Portobello gets most of the fame for antiques, but over in the north of London is Camden Passage, which has been a hub for antiques since the 1950s. The main market days are Wednesday and Sunday, but there’s also a smaller market on Sundays and Mondays at Pierrepont Arcade, as well as a book market in the same location on Thursdays and Fridays. The markets run from around 8am to 5pm, selling everything from vintage jewellery to printing block stamps. Just rummage around and find your treasure. The antiques aren’t just confined to the market – you can also discover great finds in the surrounding shops, including antique boxes at Christina’s Boxes; collectables and jewellery at Esme; and an amazing collection of library, hall, and club room furniture at David Griffith Antiques. And don’t miss the vintage/costume shops, including Cloud Cuckoo Land, Fat Faced Cat, Annie’s, Four and Twenty Blackbirds, and Decadent Vintage. And finally, there’s Penhaligon’s, a perfumers established in 1870. I spent a lot of time in this area when studying nearby so I highly recommend the Breakfast Club cafe for food at any time of day.

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  1. Maltby Street, Bermondsey

The area around Maltby Street comes alive at the weekends when the adjacent Ropewalk becomes a bustling street food market, lined with vendors selling everything from exquisite grilled cheese sandwiches to home-smoked salmon. The market runs from 9am-4pm on Saturdays, and 11am to 4pm on Sundays. As well as the market, there are also great restaurants and shops, including the St John Bakery (get the doughnuts!), Little Bird Gin, and 40 Maltby Street, which specialises in natural wines and seasonal food. My favourite of them all is Lassco which has an amazing selection of reclaimed furniture and bits and bobs, from old radiators to gold bar boxes. It’s a fascinating place to simply browse, and it also has an atmospheric bar and restaurant on site. Just up the road from Ropewalk is Spa Terminus, a newer market set-up that’s also under the railway arches. Here, on Saturday mornings, you can find gems such as The London Honey Company, The Little Bread Pedlar, The Kernel Brewery, and La Grotta Ices. There are so many treats to choose from.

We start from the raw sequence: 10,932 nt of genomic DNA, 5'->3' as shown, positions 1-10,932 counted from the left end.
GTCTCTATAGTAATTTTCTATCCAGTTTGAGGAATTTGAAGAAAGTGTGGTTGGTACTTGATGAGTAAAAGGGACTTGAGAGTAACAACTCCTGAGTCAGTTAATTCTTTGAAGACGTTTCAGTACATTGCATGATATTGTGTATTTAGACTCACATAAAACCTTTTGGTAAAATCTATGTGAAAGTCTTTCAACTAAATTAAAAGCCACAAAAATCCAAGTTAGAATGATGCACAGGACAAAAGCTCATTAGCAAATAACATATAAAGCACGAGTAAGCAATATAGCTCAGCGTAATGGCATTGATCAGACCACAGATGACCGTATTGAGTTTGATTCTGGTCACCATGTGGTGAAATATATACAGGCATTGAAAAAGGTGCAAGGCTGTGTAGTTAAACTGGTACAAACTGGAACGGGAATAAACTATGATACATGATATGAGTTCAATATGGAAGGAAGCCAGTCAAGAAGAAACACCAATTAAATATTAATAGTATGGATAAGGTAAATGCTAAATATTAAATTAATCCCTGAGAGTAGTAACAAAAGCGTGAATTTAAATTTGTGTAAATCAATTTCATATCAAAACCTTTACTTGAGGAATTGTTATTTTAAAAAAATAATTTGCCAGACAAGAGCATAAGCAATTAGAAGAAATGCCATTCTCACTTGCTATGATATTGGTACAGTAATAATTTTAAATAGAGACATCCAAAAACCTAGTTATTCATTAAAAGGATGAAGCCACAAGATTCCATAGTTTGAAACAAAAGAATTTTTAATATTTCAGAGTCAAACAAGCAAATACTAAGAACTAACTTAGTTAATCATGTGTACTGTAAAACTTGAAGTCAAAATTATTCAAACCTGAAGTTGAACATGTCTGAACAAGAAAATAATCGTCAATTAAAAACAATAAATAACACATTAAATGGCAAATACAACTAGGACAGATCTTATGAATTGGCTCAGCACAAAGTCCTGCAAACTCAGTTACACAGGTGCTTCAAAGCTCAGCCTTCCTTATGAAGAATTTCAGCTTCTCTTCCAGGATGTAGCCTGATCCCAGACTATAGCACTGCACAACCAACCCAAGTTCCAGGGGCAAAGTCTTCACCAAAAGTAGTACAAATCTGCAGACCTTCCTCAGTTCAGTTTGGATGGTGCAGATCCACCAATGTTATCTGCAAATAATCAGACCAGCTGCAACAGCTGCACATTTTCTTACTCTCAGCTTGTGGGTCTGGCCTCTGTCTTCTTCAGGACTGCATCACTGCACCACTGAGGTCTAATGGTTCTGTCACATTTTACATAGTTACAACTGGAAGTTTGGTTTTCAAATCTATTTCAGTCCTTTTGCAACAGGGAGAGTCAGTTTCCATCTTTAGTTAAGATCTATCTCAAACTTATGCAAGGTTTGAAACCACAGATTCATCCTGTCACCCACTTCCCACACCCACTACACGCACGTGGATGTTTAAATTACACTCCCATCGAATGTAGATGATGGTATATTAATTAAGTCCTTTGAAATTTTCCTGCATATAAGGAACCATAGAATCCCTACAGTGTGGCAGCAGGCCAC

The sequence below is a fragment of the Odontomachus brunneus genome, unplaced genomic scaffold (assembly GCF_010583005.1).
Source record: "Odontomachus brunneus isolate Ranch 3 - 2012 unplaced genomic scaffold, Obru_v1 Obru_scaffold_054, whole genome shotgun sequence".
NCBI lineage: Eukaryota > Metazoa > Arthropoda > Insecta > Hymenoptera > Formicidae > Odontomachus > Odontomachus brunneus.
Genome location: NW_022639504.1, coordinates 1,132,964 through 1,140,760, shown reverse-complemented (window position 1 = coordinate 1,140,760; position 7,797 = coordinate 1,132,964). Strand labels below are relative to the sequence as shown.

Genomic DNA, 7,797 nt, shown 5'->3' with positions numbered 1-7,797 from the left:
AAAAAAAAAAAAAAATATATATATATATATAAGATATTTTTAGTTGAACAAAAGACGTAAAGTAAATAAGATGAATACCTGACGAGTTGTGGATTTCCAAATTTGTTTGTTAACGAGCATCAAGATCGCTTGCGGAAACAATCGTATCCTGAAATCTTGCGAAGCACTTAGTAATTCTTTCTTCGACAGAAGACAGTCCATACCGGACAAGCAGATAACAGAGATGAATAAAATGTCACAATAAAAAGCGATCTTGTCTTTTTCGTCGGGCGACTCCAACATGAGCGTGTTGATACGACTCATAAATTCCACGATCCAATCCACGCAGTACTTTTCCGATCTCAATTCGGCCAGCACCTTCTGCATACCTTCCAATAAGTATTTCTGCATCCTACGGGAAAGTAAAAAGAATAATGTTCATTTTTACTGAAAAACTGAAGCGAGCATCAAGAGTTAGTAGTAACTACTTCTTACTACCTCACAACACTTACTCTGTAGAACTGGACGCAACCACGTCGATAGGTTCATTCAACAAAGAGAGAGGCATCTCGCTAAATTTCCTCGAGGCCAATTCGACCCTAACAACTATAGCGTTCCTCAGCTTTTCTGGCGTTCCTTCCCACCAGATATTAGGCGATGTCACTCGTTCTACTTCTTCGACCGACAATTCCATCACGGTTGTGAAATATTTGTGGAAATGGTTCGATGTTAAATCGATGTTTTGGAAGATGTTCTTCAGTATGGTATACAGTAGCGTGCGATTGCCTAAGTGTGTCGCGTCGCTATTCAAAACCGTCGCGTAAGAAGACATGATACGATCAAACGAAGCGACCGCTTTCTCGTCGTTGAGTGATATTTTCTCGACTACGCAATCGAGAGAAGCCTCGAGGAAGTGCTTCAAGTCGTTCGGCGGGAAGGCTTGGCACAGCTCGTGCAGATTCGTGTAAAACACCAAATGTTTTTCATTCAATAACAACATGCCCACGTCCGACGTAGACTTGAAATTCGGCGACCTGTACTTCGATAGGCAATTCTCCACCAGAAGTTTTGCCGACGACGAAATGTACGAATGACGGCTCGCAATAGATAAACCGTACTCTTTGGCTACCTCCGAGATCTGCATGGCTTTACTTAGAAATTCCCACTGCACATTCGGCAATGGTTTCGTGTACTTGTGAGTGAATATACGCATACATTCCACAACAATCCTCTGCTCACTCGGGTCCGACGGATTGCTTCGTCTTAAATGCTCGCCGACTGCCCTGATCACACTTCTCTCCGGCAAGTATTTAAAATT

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  1. Golborne Road, Notting Hill

Over in the west of London, and in the shadow of its neighbour Portobello, is the vibrant Golborne road, a multicultural collection of fancy boutiques, antique shops and Portuguese, Caribbean and Moroccan culture. One of the best shops of all is Rellik, which has some of the best designer vintage clothes in London, from Dior to Vivienne Westwood. T&F Slacks does bespoke, made-to-order shoes, Kokon To Zai specialises in unusual, statement-making clothes; and you can find womenswear at J&M Davidson. Some good antiques stores include Phoenix, 88 Antiques and Hutch. And for some snacks along the way, don’t miss Lisbon Patisserie where you can get a perfect pastéis de nata. There’s also a market along Golborne Road, which mostly sells food during the week, as well as bric-a-brac and furniture on Fridays and Saturdays. The biggest day is Saturday, and there is no market on Sunday. The market runs from around 9am-5pm, except for Thursdays, when it ends by 1pm.

 

Post By Victoria Watts Kennedy of Bridges and Balloons